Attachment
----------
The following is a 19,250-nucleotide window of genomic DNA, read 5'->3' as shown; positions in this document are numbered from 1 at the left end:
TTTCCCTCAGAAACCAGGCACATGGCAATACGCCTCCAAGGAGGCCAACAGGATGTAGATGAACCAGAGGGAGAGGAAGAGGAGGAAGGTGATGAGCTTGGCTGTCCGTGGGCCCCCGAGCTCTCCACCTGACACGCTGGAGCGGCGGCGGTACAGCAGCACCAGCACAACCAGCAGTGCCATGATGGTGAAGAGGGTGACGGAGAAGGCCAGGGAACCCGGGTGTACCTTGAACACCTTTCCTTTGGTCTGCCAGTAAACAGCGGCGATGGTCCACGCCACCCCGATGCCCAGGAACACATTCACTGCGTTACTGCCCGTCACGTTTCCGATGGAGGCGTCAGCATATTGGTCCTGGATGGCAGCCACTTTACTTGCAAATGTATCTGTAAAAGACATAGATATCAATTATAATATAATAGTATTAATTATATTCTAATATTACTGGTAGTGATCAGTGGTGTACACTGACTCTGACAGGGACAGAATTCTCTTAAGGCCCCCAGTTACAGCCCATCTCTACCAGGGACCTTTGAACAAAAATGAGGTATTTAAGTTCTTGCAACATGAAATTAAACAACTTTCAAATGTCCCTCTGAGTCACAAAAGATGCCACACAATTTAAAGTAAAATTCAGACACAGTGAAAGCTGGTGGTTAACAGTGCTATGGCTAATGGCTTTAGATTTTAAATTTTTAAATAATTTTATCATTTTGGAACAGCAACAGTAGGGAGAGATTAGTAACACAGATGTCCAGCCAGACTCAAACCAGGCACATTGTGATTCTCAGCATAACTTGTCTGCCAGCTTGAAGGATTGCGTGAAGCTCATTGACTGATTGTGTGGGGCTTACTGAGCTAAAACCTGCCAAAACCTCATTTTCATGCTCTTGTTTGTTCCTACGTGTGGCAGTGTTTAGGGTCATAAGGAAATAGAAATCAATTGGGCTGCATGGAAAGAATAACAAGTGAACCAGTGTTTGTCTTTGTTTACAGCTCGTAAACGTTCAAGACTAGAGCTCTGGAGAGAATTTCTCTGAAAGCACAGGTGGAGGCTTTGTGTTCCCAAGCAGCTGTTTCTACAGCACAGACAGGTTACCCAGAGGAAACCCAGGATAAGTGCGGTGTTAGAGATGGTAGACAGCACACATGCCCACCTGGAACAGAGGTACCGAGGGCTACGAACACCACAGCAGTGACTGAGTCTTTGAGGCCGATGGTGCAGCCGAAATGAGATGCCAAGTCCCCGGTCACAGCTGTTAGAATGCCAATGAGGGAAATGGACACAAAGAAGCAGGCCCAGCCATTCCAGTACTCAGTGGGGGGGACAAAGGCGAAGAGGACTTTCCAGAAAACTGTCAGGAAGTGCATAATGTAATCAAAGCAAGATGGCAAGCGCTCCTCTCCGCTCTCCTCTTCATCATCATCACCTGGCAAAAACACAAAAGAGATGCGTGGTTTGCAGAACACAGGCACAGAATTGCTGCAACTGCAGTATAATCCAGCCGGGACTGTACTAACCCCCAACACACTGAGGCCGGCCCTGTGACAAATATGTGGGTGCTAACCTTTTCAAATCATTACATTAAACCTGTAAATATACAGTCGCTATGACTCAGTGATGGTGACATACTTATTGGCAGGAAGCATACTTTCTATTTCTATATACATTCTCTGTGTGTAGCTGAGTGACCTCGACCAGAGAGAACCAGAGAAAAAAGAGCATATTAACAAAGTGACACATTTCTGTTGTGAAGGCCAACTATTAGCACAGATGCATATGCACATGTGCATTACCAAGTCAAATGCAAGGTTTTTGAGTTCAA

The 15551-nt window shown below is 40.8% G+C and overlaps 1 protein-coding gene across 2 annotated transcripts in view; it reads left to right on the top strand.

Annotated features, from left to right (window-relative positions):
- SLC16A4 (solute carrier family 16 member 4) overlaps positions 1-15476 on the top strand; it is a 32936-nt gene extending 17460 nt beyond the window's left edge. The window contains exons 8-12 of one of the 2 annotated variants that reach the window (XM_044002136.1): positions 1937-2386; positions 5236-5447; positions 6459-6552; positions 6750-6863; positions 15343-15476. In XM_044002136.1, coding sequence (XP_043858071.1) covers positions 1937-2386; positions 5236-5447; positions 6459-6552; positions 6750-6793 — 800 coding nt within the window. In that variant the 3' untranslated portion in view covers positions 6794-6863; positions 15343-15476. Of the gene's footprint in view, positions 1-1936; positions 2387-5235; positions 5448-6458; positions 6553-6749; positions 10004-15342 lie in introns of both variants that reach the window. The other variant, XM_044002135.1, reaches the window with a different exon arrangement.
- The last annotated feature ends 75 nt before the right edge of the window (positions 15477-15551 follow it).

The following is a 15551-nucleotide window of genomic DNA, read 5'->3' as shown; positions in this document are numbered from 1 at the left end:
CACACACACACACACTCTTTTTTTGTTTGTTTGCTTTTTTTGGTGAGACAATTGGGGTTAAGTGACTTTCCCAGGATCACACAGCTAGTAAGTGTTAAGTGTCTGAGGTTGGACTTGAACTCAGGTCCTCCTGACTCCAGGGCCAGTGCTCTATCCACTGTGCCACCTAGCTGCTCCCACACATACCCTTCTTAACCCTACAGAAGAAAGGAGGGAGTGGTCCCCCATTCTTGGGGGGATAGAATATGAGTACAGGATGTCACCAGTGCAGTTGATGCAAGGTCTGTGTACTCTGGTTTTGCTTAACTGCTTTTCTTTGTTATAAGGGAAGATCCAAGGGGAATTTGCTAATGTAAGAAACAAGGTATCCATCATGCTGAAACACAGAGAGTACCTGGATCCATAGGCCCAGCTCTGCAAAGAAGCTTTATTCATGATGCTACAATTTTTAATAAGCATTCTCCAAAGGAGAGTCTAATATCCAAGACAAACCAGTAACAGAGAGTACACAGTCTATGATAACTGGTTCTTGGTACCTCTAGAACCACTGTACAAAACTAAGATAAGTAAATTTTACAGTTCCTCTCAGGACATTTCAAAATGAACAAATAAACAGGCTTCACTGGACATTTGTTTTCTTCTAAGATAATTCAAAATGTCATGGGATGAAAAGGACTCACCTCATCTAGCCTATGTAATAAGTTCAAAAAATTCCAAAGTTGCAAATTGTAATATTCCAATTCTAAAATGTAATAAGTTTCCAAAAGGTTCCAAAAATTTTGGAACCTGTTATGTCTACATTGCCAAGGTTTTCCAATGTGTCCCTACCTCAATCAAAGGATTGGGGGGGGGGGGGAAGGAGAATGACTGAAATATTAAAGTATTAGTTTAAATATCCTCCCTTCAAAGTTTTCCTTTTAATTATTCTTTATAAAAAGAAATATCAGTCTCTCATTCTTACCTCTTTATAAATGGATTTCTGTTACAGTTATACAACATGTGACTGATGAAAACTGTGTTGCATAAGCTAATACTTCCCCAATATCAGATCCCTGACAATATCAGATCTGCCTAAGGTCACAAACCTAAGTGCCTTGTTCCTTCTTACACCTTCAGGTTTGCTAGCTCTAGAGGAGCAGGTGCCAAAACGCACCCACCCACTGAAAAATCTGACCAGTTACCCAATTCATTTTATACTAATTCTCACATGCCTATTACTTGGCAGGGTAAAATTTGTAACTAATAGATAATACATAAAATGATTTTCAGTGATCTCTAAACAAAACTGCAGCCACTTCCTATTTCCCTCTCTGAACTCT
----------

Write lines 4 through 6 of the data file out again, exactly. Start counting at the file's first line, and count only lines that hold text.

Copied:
Annotated features, from left to right (window-relative positions):
- SLC16A4 (solute carrier family 16 member 4) overlaps positions 1-15476 on the top strand; it is a 32936-nt gene extending 17460 nt beyond the window's left edge. The window contains exons 8-12 of one of the 2 annotated variants that reach the window (XM_044002136.1): positions 1937-2386; positions 5236-5447; positions 6459-6552; positions 6750-6863; positions 15343-15476. In XM_044002136.1, coding sequence (XP_043858071.1) covers positions 1937-2386; positions 5236-5447; positions 6459-6552; positions 6750-6793 — 800 coding nt within the window. In that variant the 3' untranslated portion in view covers positions 6794-6863; positions 15343-15476. Of the gene's footprint in view, positions 1-1936; positions 2387-5235; positions 5448-6458; positions 6553-6749; positions 10004-15342 lie in introns of both variants that reach the window. The other variant, XM_044002135.1, reaches the window with a different exon arrangement.
- The last annotated feature ends 75 nt before the right edge of the window (positions 15477-15551 follow it).